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Dallas Morning News - July 15, 2021


Leafcutting Bees

 

What's up with the leaves of Virginia creeper being spotted and shredded looking? It's a good vine and groundcover, even though becoming too aggressive and even invasive sometimes. I use it and have quite a bit of it in our residential and commercial gardens, but there is one little flaw.

 

Every year, mid to late summer its foliage develops small yellow spots and develops a shredded looking appearance. The spots are fungal but usually no more than a slight cosmetic problem. Garlic or garlic pepper tea sprays will limit them but it's probably not worth the trouble. The cut-up leaves are courtesy of leafcutter bees also known as the plug bugs.

 


Leafcutter damage on Virginia creeper

 

 

About the size of honeybees, adult leafcutters are dark brown to black, sometimes with yellow or beige markings. Wings are clear or smoky. They range in size from about as large as honeybees to about half as large.

 

These solitary insects use pieces of leaf tissue to line their nests in cavities in the ground, dead wood, hollow stems, snail shells, pipes and other openings. Leafcutters cut neat circles or partial circles out of the edges of leaves to get material for their nests. You've probably seen this damage on your roses, hollies and fruit tree foliage. For some reason they make messier cuts on Virginia creeper foliage.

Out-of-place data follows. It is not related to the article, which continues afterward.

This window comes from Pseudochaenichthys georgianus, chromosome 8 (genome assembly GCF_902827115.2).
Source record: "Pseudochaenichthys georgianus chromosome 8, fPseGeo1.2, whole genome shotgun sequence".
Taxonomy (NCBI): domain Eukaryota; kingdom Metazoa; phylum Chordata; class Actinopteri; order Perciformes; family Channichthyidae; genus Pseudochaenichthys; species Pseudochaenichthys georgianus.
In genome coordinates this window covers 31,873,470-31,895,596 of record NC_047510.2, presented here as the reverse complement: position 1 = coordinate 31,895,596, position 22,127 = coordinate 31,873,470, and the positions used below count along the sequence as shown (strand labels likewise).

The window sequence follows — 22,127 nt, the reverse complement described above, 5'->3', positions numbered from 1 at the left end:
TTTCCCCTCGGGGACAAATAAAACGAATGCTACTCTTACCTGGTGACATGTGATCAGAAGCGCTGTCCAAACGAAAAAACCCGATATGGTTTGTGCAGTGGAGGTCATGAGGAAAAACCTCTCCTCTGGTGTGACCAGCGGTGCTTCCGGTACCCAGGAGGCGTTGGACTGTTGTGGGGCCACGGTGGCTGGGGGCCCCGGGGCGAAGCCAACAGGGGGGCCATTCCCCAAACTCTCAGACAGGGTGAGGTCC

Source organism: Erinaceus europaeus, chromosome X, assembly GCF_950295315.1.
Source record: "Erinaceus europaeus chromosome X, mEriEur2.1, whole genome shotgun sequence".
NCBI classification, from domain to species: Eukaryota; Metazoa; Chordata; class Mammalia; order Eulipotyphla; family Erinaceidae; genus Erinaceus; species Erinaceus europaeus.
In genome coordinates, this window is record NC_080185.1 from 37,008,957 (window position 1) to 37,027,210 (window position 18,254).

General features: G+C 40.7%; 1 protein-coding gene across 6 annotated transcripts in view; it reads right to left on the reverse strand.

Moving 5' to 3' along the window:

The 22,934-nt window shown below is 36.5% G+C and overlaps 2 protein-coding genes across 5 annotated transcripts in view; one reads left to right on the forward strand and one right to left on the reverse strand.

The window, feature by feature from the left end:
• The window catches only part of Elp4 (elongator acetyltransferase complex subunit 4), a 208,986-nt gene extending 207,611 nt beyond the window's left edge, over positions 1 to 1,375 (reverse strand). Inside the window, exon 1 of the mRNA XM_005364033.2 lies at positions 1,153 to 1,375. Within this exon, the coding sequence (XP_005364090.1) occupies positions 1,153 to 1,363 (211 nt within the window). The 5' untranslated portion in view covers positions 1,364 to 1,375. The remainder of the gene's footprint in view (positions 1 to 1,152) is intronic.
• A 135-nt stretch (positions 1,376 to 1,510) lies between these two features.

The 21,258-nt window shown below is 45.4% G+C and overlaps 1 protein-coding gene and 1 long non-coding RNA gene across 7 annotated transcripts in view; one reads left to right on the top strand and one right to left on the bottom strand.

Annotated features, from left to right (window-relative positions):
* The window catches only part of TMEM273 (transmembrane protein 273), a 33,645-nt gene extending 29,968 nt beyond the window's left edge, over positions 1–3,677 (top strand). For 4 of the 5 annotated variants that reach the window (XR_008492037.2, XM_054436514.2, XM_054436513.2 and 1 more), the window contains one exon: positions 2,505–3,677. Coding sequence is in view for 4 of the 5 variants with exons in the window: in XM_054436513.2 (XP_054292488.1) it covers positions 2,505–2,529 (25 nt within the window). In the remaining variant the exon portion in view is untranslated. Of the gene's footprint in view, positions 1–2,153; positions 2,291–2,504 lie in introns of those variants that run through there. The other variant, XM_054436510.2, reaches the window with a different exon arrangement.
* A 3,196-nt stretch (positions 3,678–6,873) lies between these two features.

Leafcutter damage on rose

 

Mason bees are close kin. They are metallic blue or green and also use cavities in wood, soil, masonry, pithy stems of plants, keyholes and snail shells. They line the holes with cement made of clay, sand and a sticky secretion from their mouths instead of using leaves, as the leafcutters do.

 


Leaf-cutting bees, mason bees and plug bugs are all helpful even though they do some cosmetic plant damage

 

Both are excellent pollinators for many flowers. Honeybees will collect pollen on their bodies, mix it with saliva creating a paste and push it into pollen baskets located on the legs. Mason bees and leafcutters are more messy pollen gatherers. They land less delicately on flowers, spreading pollen everywhere. Pollen sticks all over their bodies like velcro making it more likely to be redistributed to other flowers. Mason bees and leafcutters have about 95% pollination rate, where honeybees have more like a 5% pollination rate.

 

This helpful bee doesn't sting unless you try to grab one – so don't do that. Leafcutters can be troublesome around machine shops and homeowner equipment because they will plug up any exposed pipes or openings. Mechanics have learned to tape over the ends of pipes, fuel lines and other openings.

 


Leafcutter damage on holly leaves

 

Despite these bee's irritating little habits, you shouldn't attempt to control them. Spraying anything that would kill them would affect only a few and mostly hurt other beneficials. Good biodiversity in your organic garden will keep them from being too abundant. Use the soft-working natural products and techniques so birds, praying mantids, dragonflies, lizards and other wildlife will stay healthy and help maintain the balance of nature.

 

 

 

 

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